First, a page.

If there is ever a time to discuss the similarities between plant leadership and politics, perhaps during an election year is as fitting a time as any.  Some time ago I was attending a class at Columbia University, and over a conversation at lunch with a professor, we discussed what a day in the life of a plant manager was like (I was a plant manager at the time).  After a bit of conversation about my typical day, the professor said, “It’s like you really are running for election as town mayor, aren’t you?”

Running for town mayor. Yes, that is a very good description of what an engaged, effective plant manager should be like.  So, since that day I have built an attribute framework of how plant managers can use the town mayor concept in their daily lives.  If you’re successful at either endeavor, parallels exist, and as such, practicing the similar leadership attributes can contribute to your success as a plant manager. 

Those attributes, in no particular order of importance, include:

Plant Managers and Town Mayors are Effective Communicators

Communication is a fairly obvious critical success factor for not only a manufacturing manager, but also any organizational leader, and it’s certainly not isolated to the business world.  Sports organizations, military organizations, political organizations -- you get the idea. In any team-based firm, good communication is probably the single greatest success skill a leader can practice. 

Almost invariably, there is a direct correlation between a leader’s ability to clearly and succinctly communicate the firm’s vision, mission, and their success.  So much so that a study by Watson Wyatt published in the Harvard Business Review indicated firms that practiced effective communication had a 47% higher shareholder return over a five-year period (Baldoni, 2009). 

Effective communication literally pays off in business.  Successful communication also means practicing the art of listening.  Being a good listener is a highly regarded and masterful skill cultivated over time.  Please know, the significance of communication cannot be overstated, as it is the catalyst that facilitates creating firm value, success and ultimately competitive advantage.

Plant Managers and Town Mayors are Visible Among the People They Serve

People want to have a personal connection to those who serve them. Yes, I said "serve" the people (We will get to that later).  To truly know what is happening within the four walls of your manufacturing plant, you have to be on the shop floor, visible among the people, being an active participant.  The shop floor is where the action is, where real value is created and frequently a leading indicator determining if a firm is winning or losing.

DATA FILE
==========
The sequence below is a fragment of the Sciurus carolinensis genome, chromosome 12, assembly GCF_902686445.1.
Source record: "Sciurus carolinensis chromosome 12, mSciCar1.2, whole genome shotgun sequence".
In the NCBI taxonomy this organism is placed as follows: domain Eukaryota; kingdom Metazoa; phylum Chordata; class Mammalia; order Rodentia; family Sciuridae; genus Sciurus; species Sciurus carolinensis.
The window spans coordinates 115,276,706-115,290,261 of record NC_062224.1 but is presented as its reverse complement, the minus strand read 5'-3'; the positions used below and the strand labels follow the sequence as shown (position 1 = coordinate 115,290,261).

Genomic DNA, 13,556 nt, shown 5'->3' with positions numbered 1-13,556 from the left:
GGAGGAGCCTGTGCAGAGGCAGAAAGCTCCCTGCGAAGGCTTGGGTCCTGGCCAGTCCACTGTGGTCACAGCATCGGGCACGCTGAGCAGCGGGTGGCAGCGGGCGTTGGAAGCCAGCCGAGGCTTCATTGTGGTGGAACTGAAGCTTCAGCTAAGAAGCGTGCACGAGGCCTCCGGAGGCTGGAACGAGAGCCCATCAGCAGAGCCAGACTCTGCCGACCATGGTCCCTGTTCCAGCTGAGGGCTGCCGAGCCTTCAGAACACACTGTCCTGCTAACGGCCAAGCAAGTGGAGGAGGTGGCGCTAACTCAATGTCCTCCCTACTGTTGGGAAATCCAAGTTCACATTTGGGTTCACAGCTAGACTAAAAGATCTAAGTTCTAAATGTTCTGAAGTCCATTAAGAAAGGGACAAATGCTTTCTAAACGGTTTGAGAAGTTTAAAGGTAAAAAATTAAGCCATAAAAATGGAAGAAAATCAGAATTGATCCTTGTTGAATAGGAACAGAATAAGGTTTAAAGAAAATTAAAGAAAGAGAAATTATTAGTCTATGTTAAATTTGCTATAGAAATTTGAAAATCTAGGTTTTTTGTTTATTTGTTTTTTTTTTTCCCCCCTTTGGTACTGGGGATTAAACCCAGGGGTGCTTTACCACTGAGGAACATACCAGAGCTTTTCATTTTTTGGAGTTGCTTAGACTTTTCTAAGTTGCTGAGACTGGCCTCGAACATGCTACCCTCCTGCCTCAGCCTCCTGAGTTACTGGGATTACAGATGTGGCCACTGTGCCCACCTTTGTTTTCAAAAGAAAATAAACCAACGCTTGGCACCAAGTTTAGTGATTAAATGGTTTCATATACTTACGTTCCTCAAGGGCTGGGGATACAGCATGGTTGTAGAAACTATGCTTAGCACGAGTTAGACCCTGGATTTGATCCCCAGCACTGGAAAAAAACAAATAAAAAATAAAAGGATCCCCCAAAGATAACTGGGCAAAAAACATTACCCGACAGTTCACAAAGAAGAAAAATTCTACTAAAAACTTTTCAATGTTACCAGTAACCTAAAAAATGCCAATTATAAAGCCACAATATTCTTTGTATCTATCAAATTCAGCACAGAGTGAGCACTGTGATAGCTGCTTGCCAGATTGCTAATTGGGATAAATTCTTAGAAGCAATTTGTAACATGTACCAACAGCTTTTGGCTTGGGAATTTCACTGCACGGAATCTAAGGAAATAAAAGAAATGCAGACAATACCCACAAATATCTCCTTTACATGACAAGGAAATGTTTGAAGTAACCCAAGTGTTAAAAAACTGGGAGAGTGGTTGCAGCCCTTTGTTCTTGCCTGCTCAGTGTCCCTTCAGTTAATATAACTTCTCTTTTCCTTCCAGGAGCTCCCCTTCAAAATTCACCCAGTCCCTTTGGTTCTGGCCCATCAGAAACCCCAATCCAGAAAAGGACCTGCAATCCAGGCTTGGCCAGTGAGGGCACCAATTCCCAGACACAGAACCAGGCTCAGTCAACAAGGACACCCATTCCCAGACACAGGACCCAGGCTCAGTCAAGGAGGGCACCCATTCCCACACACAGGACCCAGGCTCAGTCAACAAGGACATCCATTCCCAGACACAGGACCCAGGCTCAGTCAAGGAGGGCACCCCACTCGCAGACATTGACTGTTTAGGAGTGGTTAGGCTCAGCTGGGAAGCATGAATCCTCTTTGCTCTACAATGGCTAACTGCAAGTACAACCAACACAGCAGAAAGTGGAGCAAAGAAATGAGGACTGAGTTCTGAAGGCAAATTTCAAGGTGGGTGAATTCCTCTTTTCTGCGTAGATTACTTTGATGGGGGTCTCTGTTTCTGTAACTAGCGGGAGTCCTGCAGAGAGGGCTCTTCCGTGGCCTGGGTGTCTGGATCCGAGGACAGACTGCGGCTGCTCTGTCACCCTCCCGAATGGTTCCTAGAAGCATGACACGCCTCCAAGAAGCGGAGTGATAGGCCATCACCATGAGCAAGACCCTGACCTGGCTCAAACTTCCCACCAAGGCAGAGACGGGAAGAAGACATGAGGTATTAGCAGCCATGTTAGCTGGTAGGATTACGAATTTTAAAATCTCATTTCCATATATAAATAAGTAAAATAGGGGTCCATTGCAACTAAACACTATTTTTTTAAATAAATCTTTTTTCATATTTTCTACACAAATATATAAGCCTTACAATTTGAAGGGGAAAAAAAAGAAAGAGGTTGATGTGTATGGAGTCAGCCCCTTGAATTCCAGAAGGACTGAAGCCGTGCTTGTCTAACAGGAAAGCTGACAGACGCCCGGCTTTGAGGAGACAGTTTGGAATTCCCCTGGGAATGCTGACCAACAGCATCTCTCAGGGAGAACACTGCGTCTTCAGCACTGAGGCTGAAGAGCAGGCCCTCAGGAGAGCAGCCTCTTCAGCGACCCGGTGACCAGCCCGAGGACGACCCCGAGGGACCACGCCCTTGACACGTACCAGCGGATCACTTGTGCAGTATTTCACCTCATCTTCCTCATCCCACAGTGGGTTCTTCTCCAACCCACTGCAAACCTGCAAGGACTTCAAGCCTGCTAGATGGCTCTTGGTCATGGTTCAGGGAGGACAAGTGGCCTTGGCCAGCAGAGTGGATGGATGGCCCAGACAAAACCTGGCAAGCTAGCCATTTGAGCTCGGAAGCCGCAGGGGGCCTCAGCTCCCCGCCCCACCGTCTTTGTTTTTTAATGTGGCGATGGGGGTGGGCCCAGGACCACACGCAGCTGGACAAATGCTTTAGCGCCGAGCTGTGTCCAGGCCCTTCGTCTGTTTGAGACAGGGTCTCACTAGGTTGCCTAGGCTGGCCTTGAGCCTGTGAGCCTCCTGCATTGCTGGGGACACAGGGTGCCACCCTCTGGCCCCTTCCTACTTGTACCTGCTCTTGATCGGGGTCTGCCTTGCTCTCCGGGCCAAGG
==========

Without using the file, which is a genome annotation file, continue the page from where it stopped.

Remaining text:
Additionally, since most of the resident experts (also known as employees) reside there, the shop floor can be a terrific reservoir of information about how to improve the firm dimensionally, its quality, service, cost, safety, etc. The shop floor is simply a vast resource to help the firm improve. 

Plant Managers and Town Mayors Exercise Strong Self-control

We’ve all had one of those days when seemingly everything goes wrong or when a critical business situation happens that demands our full attention. We can just feel our blood pressure rise.  It’s precisely in those situations that plant managers must exercise self-control and become the source of calm and reason.  As leaders, the firm’s eyes are always watching us, and typically the people we lead will mimic our behavior -- so let’s be sure to make it good behavior.

Also, attitudes are contagious, good ones and bad ones, and the firm will reflect back to us what we project outwardly.  Great plant managers and town mayors work hard to always have a positive attitude. 

Great Leaders Must Be of Strong Ethical Character

This one is glaringly obvious but must be discussed regardless.  There is no single success factor perhaps more critical than integrity.  Integrity is the foundational character trait on which all other success factors are built.  High integrity creates trust, and trust is essential for any successful relationship, including a business relationship. 

Additionally, research indicates that in firms with a heavy investment strategy and where long-term employment is a component of the firm, like manufacturing plants, high trust firms could expect to see increased performance (Tzafrir, 2005).  Clearly ethics in business or otherwise cannot be compromised; there is no exception here.  

In my opinion, once it’s lost, your integrity is forever lost.  Great plant managers and town mayors have excellent integrity, really beyond reproach.